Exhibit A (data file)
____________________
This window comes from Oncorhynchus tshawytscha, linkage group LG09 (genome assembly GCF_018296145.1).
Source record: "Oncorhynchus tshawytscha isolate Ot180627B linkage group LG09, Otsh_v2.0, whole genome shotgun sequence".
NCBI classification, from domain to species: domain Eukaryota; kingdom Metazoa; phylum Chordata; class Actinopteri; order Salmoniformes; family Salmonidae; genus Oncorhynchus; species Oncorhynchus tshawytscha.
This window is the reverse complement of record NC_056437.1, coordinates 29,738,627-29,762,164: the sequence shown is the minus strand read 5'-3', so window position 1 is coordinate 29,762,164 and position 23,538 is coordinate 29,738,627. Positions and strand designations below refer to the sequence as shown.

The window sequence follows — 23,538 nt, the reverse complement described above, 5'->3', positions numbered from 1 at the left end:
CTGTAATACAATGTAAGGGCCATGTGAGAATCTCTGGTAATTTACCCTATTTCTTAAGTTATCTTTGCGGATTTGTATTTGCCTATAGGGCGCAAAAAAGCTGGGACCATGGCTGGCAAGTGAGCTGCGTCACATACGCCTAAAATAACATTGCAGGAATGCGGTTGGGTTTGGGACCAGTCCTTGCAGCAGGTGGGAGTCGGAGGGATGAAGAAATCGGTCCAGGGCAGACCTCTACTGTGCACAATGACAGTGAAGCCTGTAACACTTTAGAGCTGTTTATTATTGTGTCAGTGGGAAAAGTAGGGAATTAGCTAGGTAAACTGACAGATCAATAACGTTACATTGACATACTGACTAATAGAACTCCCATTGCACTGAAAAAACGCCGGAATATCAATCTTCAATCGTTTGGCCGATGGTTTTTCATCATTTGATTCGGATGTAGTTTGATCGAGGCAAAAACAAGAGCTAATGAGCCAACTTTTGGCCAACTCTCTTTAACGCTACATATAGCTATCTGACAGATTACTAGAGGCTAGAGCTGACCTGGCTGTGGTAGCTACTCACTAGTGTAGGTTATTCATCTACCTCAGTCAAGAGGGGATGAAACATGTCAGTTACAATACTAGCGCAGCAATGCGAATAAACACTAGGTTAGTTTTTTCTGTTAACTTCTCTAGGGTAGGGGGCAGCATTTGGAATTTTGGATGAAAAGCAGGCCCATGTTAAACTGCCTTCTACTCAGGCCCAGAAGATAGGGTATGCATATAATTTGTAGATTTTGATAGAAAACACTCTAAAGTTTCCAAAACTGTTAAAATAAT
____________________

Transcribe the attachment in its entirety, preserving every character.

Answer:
This window comes from Oncorhynchus tshawytscha, linkage group LG09 (genome assembly GCF_018296145.1).
Source record: "Oncorhynchus tshawytscha isolate Ot180627B linkage group LG09, Otsh_v2.0, whole genome shotgun sequence".
NCBI classification, from domain to species: domain Eukaryota; kingdom Metazoa; phylum Chordata; class Actinopteri; order Salmoniformes; family Salmonidae; genus Oncorhynchus; species Oncorhynchus tshawytscha.
This window is the reverse complement of record NC_056437.1, coordinates 29,738,627-29,762,164: the sequence shown is the minus strand read 5'-3', so window position 1 is coordinate 29,762,164 and position 23,538 is coordinate 29,738,627. Positions and strand designations below refer to the sequence as shown.

The window sequence follows — 23,538 nt, the reverse complement described above, 5'->3', positions numbered from 1 at the left end:
CTGTAATACAATGTAAGGGCCATGTGAGAATCTCTGGTAATTTACCCTATTTCTTAAGTTATCTTTGCGGATTTGTATTTGCCTATAGGGCGCAAAAAAGCTGGGACCATGGCTGGCAAGTGAGCTGCGTCACATACGCCTAAAATAACATTGCAGGAATGCGGTTGGGTTTGGGACCAGTCCTTGCAGCAGGTGGGAGTCGGAGGGATGAAGAAATCGGTCCAGGGCAGACCTCTACTGTGCACAATGACAGTGAAGCCTGTAACACTTTAGAGCTGTTTATTATTGTGTCAGTGGGAAAAGTAGGGAATTAGCTAGGTAAACTGACAGATCAATAACGTTACATTGACATACTGACTAATAGAACTCCCATTGCACTGAAAAAACGCCGGAATATCAATCTTCAATCGTTTGGCCGATGGTTTTTCATCATTTGATTCGGATGTAGTTTGATCGAGGCAAAAACAAGAGCTAATGAGCCAACTTTTGGCCAACTCTCTTTAACGCTACATATAGCTATCTGACAGATTACTAGAGGCTAGAGCTGACCTGGCTGTGGTAGCTACTCACTAGTGTAGGTTATTCATCTACCTCAGTCAAGAGGGGATGAAACATGTCAGTTACAATACTAGCGCAGCAATGCGAATAAACACTAGGTTAGTTTTTTCTGTTAACTTCTCTAGGGTAGGGGGCAGCATTTGGAATTTTGGATGAAAAGCAGGCCCATGTTAAACTGCCTTCTACTCAGGCCCAGAAGATAGGGTATGCATATAATTTGTAGATTTTGATAGAAAACACTCTAAAGTTTCCAAAACTGTTAAAATAAT